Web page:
And there I was, pestering the social worker to see profiles now, today, yesterday, last week!

The agency I was working with sends two, three, or even more Intended Parents profiles to the surrogate to see first. Naturally, the social worker only sends profiles of couples she thinks might be a good match for you. A profile consists of a “Dear Prospective Surrogate” letter, where the couple tells you about themselves, and pictures. I remember getting my first packet of profiles and ripping the envelope open like a frenzied, ADHD child on Christmas morning, I was SO excited to see them.

Then, after reading them yourself, you have to talk things over with your husband, because of COURSE you have to discuss this with him and analyze each and every single thing about each profile, from their reasons for needing a surrogate to how they look in the pictures to what their hobbies are to who had the stationery you liked best, ooh, look, they used vellum, I wonder if she scrapbooks, and hey, he has a nice face, until your husband rolls his eyes and covers his ears because he is sick to death of dissecting each fact and each story and even each picture, look, they have a golden retriever just like us, and for God’s sake could you just PICK ONE ALREADY?!?!?!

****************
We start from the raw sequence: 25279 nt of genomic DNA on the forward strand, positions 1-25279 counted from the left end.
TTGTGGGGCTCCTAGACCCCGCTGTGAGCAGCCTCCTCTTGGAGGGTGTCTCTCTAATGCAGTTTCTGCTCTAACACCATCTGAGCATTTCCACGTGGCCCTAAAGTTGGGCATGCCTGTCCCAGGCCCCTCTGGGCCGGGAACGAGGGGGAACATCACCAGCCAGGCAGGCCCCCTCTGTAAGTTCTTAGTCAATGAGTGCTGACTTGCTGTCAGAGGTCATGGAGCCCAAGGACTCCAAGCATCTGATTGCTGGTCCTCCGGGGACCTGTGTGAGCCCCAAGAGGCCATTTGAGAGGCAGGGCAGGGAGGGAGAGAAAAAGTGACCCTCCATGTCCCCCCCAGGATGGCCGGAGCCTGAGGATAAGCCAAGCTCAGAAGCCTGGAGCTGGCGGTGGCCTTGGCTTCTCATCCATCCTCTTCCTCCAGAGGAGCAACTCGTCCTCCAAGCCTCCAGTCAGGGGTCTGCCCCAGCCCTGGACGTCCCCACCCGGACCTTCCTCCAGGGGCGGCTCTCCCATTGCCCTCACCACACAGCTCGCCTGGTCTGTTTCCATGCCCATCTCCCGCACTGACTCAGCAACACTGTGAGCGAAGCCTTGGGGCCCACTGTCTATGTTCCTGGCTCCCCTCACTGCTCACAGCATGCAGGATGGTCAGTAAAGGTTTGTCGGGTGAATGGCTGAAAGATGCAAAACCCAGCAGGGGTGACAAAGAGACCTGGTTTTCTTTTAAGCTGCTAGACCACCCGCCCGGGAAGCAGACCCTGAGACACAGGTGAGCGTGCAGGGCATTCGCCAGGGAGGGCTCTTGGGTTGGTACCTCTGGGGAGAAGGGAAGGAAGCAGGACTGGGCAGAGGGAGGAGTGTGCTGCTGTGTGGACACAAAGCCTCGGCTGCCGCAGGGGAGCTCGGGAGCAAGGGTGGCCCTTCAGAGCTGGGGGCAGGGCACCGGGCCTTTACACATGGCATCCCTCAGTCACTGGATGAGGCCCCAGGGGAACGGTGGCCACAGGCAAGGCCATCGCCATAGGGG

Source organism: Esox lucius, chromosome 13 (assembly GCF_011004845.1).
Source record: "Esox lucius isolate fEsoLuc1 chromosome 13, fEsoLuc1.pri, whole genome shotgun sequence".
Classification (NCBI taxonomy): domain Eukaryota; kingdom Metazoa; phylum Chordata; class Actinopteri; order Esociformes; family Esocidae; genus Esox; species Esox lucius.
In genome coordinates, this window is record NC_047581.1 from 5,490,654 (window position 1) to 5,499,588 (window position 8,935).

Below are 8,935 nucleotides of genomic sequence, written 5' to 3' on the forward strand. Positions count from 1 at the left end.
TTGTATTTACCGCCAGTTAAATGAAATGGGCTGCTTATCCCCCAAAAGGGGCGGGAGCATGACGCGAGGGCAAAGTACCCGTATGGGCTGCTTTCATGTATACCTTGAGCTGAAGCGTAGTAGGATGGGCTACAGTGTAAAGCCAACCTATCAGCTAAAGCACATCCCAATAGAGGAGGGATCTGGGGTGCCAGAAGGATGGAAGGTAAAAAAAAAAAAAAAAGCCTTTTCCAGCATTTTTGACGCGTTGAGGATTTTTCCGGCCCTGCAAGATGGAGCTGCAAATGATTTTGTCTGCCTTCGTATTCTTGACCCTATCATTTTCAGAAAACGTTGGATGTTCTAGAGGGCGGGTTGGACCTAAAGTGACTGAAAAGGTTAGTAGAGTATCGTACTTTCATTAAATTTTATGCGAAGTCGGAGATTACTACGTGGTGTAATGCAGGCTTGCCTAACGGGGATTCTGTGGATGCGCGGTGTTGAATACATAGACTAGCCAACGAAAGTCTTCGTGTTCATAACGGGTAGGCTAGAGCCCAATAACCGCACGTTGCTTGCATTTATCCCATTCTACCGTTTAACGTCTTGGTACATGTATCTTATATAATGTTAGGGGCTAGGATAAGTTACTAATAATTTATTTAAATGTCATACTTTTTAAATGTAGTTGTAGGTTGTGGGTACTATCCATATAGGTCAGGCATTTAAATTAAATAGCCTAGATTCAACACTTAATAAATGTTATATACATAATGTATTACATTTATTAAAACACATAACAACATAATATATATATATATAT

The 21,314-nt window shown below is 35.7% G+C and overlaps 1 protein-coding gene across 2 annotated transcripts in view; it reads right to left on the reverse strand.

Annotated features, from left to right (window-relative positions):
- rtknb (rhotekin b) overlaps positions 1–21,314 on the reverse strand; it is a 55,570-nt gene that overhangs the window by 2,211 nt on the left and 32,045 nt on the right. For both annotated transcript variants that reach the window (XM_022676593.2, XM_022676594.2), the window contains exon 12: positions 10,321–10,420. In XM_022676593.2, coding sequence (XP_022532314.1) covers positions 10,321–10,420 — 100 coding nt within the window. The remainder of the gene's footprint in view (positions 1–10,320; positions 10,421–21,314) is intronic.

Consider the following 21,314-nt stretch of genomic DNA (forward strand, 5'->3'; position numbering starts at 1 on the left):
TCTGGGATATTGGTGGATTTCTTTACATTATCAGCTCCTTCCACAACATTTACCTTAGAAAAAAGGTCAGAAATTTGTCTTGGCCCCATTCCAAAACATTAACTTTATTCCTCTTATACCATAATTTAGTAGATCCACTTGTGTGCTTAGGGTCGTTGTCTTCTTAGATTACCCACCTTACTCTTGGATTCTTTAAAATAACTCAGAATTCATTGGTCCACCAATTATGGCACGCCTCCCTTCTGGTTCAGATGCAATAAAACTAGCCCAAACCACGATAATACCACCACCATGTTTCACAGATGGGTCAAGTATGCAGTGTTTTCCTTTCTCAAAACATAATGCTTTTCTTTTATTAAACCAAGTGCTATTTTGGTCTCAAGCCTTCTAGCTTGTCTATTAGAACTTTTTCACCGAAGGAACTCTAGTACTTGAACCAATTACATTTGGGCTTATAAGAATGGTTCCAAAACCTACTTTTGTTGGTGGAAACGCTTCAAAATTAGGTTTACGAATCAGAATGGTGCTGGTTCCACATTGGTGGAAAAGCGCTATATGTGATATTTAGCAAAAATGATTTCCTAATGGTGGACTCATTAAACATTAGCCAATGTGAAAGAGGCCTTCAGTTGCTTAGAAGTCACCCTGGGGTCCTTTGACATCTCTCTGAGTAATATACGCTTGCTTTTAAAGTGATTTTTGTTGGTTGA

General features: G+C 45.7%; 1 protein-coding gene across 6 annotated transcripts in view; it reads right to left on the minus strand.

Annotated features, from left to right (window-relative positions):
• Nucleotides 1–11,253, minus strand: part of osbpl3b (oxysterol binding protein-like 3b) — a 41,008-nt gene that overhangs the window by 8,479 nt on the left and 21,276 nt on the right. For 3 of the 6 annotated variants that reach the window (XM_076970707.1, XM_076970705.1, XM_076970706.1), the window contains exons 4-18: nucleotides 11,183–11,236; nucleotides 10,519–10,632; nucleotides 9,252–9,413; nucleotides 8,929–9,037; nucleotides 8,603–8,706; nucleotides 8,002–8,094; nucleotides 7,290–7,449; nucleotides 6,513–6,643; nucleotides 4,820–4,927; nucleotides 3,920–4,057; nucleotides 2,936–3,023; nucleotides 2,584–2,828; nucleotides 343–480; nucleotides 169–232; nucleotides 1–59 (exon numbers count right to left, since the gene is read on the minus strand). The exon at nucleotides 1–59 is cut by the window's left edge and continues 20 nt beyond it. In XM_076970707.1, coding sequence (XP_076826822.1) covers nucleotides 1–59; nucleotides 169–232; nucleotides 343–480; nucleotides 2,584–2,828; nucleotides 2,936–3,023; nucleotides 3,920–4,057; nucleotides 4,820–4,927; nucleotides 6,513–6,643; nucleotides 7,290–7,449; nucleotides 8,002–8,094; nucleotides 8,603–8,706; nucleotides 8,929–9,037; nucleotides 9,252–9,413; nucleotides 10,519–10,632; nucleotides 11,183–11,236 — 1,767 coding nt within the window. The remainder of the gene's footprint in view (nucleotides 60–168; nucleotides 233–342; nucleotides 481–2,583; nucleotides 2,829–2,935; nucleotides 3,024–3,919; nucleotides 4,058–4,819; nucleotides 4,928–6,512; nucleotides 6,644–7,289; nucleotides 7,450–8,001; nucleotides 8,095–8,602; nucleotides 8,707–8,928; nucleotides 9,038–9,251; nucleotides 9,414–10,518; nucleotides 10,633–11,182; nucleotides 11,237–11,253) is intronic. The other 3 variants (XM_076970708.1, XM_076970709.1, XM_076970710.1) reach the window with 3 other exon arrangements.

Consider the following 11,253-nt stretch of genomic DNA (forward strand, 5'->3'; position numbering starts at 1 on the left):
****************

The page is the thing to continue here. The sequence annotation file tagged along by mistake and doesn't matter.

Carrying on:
Then, you discuss each profile with the social worker and she helps answer questions you might have. It’s tough, because you have (or at least *I* had, and most the surrogates I’ve ever known, have had) this overwhelming desire to help ALL the couples you see, and choosing between them is a difficult thing to do. A few girls said they knew instantly, the minute they saw their couple’s profile …. But I think just the nature of the beast means you know by choosing one, you are actively NOT choosing another, and that’s hard.

But eventually the social worker helps you decide, if you haven’t decided already for yourself. Then, YOUR profile is sent to that couple, and if they agree that they’d like to meet you, it’s time for the match meeting, which takes place back in Maryland, with the social worker serving as facilitator. And undoubtedly, that is when things start to really get exciting. And nerve wracking, too, because remember how I likened a match meeting to a blind date from Hell? Well, double that times twenty when the time finally comes. No matter how excited and committed you are, you’ll find yourself mumbling under your breath, “What if they don’t like me? What if they don’t like me?”